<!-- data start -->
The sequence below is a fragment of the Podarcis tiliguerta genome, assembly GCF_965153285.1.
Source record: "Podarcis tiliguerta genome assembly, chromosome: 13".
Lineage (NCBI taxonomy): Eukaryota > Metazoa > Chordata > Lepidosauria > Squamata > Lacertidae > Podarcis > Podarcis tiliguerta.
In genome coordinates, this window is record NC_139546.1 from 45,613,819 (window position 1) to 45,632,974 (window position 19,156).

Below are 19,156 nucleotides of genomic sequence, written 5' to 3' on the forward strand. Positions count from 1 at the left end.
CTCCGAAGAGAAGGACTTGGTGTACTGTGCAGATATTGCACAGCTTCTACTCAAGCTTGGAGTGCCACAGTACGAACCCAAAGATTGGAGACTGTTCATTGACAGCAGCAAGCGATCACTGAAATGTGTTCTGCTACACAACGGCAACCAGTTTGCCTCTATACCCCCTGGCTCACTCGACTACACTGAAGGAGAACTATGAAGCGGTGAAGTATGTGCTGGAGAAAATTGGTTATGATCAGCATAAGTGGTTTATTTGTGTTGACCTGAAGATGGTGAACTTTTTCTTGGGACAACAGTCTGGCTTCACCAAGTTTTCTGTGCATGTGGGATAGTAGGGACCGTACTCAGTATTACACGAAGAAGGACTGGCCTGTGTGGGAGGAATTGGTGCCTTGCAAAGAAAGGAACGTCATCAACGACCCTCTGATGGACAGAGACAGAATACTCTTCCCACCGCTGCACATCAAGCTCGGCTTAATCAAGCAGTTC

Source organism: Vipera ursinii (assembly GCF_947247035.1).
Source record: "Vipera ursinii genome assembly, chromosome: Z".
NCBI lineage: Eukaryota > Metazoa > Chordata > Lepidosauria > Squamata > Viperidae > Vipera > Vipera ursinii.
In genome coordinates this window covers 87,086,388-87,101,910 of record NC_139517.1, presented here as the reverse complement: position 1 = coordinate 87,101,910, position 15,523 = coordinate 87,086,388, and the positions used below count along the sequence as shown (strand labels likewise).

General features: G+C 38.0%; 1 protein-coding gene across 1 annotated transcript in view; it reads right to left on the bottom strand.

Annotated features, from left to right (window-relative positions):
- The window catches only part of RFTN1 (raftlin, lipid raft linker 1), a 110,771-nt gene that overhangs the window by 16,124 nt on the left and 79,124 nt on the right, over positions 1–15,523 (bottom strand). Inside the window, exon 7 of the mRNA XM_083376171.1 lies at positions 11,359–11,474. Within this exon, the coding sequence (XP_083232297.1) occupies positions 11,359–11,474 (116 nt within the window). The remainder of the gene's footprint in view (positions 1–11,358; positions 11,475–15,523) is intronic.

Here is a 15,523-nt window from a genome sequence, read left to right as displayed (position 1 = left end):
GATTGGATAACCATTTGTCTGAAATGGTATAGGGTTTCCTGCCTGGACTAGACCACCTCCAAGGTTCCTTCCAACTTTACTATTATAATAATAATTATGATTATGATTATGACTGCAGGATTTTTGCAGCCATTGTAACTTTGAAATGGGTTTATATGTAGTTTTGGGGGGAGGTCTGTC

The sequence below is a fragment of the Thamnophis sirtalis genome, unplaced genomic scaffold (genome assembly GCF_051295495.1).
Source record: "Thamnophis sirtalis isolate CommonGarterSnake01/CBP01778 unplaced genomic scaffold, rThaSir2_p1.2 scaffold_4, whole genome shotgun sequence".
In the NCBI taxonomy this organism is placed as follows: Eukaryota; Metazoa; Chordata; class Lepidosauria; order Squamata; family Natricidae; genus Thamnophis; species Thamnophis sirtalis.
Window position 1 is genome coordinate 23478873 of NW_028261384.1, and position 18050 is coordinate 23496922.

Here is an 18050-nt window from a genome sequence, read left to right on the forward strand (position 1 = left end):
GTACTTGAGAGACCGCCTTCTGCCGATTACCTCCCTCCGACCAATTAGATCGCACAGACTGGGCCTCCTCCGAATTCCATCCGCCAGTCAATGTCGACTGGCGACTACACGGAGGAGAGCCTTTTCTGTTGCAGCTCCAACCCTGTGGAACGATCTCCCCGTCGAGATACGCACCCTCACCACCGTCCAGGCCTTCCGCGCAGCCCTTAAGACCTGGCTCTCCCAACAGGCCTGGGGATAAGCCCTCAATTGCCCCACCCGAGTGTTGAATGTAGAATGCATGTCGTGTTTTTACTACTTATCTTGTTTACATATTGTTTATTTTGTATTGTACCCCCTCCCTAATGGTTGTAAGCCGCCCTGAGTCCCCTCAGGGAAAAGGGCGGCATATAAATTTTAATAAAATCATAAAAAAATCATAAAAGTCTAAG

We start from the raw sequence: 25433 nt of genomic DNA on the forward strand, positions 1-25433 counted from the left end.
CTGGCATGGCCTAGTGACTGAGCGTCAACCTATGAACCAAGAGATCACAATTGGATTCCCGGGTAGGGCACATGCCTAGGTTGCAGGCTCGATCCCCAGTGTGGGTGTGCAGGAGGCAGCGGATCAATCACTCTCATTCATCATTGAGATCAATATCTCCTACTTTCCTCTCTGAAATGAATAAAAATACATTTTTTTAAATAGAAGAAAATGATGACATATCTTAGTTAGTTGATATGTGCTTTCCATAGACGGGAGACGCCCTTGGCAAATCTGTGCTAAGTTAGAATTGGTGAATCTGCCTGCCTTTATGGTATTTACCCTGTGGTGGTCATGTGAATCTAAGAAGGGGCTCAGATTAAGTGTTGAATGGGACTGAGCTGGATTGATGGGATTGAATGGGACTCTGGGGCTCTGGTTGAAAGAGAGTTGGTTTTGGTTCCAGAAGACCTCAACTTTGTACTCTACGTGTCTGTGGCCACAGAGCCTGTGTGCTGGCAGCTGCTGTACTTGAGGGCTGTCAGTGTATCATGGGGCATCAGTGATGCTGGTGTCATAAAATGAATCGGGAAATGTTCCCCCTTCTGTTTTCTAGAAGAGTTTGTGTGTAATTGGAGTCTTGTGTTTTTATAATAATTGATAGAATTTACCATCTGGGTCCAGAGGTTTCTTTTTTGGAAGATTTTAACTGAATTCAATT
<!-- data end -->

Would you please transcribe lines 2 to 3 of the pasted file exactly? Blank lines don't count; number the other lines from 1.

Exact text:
Source record: "Podarcis tiliguerta genome assembly, chromosome: 13".
Lineage (NCBI taxonomy): Eukaryota > Metazoa > Chordata > Lepidosauria > Squamata > Lacertidae > Podarcis > Podarcis tiliguerta.